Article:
Wildfire Smoke and Your Health
Protect Yourself During Poor Air Quality
Annual preparations for wildfire smoke impacts can help Montana residents mitigate the effect of wildfire smoke on their health and daily routines. These steps include talking to their health care provider about their health risk, taking steps to keep their indoor air cleaner, sharing existing cleaner air spaces in their homes with neighbors, and limiting outdoor activity when air quality is poor.
Wildfire Preparedness & COVID-19
This wildfire season is going to be unique as Montana continues to respond to COVID-19. This year we are especially concerned about health impacts as breathing in wildfire smoke may worsen symptoms for those with COVID-19 and many of those vulnerable to wildfire smoke are also vulnerable to COVID-19. How we protect ourselves from wildfire smoke is going to be different with COVID-19. It will be more difficult to go to public spaces where the air is cleaner and cooler than our homes may be. N95 respirators should be reserved for healthcare and frontline workers because N95 respirator supplies are limited. Cloth face coverings do not provide protection from hazardous chemicals found in wildfire smoke. Take steps to prepare your home for wildfire smoke by improving air filtration and creating a clean air space.
EPA: Smoke and COVID-19 Fact Sheet
CDC: Wildfire Smoke & COVID-19 Frequently Asked Questions
Smoke and your Health- DPHHS Recommendations
This resource includes 7 tips that the general public can follow to stay healthy and avoid prolonged exposure to harmful wildfire smoke. Also, check out the "Frequently Asked Questions" section on how to keep your family healthy.
Recommendations for Outdoor Activities/Events Based on Air Quality
These recommendations for outdoor activities were developed by the Montana Department of Public Health, the Montana Department of Environmental Quality, and the Montana Office of Public Instruction. The activity guidelines are based on the amount of time spent outdoors in different levels of air quality, from good to hazardous. Instructions on how to use the guidelines and read the Today's Air website can be found on the 2 page of this resource.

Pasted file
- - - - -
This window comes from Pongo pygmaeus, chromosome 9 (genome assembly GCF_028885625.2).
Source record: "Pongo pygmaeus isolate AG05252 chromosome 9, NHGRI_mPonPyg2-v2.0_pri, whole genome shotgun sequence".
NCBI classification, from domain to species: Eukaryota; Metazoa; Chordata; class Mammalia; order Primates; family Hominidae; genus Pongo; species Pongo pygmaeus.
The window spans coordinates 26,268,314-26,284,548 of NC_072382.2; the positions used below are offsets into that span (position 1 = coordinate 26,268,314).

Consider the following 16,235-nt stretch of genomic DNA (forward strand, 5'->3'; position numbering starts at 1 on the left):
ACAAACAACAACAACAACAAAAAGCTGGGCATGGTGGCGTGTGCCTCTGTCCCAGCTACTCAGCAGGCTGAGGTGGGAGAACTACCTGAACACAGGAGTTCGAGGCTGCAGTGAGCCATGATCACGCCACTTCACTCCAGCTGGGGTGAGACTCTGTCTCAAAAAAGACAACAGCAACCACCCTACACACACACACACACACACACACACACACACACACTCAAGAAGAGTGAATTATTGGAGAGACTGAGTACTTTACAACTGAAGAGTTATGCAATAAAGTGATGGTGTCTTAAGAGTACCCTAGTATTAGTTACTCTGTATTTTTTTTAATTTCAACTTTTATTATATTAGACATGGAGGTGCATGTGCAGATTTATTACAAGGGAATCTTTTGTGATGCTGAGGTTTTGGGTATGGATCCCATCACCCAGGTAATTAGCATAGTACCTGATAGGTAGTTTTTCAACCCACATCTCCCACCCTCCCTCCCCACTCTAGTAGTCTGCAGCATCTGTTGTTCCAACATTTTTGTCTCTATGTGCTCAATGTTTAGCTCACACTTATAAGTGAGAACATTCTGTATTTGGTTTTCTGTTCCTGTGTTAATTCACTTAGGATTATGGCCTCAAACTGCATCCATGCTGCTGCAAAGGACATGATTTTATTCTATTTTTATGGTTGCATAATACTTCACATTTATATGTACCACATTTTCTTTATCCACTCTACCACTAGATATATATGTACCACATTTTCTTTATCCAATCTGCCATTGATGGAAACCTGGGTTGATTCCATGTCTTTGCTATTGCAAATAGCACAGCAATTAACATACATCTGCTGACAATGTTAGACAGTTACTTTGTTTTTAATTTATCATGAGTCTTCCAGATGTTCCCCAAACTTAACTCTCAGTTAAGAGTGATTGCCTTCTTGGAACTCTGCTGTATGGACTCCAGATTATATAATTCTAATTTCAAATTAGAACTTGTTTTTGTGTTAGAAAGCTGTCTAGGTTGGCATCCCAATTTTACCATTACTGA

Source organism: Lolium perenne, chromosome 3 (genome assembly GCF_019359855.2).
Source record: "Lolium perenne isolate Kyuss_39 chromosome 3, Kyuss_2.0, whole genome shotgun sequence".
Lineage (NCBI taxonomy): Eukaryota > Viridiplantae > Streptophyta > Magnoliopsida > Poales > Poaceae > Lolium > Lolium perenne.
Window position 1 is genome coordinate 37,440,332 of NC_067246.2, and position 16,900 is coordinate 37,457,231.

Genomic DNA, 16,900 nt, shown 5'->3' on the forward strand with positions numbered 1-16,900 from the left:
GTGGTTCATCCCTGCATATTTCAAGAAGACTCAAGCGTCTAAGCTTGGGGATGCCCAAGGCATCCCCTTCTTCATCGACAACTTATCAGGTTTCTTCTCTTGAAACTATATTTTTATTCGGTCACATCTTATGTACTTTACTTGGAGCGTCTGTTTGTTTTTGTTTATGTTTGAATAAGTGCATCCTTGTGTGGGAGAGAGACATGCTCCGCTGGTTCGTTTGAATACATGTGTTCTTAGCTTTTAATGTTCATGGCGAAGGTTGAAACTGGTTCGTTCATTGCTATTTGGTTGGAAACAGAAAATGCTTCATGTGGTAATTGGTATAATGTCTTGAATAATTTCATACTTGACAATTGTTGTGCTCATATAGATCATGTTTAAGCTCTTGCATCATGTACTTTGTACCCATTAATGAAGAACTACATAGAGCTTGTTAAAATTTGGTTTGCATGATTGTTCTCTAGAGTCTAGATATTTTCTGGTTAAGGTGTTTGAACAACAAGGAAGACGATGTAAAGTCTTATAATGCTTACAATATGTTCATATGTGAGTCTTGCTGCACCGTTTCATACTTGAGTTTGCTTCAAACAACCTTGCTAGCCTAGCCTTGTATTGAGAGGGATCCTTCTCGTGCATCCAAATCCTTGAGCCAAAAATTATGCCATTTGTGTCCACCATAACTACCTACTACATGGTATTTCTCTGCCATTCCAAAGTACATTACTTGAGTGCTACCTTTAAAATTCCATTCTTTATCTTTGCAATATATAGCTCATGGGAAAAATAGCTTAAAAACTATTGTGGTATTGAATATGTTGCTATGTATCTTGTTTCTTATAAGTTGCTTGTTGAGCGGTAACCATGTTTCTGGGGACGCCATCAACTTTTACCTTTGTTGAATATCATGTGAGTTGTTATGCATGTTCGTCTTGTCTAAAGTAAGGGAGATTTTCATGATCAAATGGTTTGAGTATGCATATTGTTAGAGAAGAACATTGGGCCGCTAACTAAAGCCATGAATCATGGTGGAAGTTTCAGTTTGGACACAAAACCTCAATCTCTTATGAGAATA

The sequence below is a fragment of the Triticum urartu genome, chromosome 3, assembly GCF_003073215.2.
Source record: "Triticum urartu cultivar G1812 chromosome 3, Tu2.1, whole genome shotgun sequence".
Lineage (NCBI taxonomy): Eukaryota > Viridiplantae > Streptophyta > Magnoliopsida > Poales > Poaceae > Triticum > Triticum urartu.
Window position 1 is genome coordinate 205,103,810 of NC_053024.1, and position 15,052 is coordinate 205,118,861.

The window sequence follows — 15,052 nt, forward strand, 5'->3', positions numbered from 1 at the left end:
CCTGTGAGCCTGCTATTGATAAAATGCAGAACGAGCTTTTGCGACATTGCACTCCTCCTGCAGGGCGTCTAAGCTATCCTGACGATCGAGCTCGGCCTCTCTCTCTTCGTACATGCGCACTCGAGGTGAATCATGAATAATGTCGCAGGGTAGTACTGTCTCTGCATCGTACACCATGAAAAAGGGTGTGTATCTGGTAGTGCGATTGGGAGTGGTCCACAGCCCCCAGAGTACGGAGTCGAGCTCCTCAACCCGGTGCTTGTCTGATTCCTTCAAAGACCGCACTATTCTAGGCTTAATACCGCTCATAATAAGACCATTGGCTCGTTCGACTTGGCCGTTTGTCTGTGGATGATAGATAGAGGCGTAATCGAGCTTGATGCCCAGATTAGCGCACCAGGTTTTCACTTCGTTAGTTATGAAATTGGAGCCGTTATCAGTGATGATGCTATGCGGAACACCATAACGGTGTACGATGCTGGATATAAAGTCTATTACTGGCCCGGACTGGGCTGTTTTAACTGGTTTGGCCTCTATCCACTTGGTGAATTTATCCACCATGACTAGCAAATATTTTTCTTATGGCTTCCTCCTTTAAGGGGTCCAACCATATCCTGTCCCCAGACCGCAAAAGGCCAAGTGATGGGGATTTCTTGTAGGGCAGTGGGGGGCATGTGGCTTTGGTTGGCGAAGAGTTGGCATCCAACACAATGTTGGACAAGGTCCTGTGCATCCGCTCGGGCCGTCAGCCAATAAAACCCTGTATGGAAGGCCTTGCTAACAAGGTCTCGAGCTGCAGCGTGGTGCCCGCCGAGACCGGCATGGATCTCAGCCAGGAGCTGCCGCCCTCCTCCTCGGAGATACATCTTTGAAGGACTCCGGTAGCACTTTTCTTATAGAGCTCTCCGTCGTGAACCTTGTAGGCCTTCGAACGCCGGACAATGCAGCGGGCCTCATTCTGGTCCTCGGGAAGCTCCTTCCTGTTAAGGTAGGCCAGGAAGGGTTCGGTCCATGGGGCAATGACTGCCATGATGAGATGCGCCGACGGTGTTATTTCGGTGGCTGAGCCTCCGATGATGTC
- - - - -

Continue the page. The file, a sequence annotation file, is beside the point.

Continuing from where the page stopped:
HEPA Air Filters
Montana Wildfire Partners
The Montana Department of Environmental Quality provides air quality readings and activity recommendations based on data from monitoring stations placed around the state. In addition to the Today's Air website, DEQ houses a "Wildfire Smoke" page which includes links to state and national resources related to wild fire smoke and public health.
Ready and Safe Montana serves as a landing page for current emergency events. This site can help direct you to public health news and alerts, air quality monitoring and reporting, weather forecasting, and travel and road conditions. Ready and Safe also houses information for the general public about individual preparedness and opportunities to support local emergency response efforts.
The Department of Commerce provides daily updates during the wildfire season that review potential impacts on travel. This site includes links to webcams from across the state, as well as information about potential travel restrictions, area closures, and smoke conditions. Travel counselors can assist you with your travel itinerary and direct you to list of indoor and outdoor activities that may be a good fit for you.
The American Lung Association offers general recommendations for the public and specific tips for individuals with chronic respiratory diseases
MontanaWildfireSmoke.org grew out of efforts by Climate Smart Missoula to help our community during times of wildfire smoke and other changing summer conditions. The site provides evidence based information on the health effects of wildfire smoke and includes instructions on how to read air quality levels using the Today's Air website and the Outdoor Activity Recommendations for Schools and Childcare Centers. Climate Smart has also produced a number of short videos about assessing air quality and protecting yourself from wildfire smoke.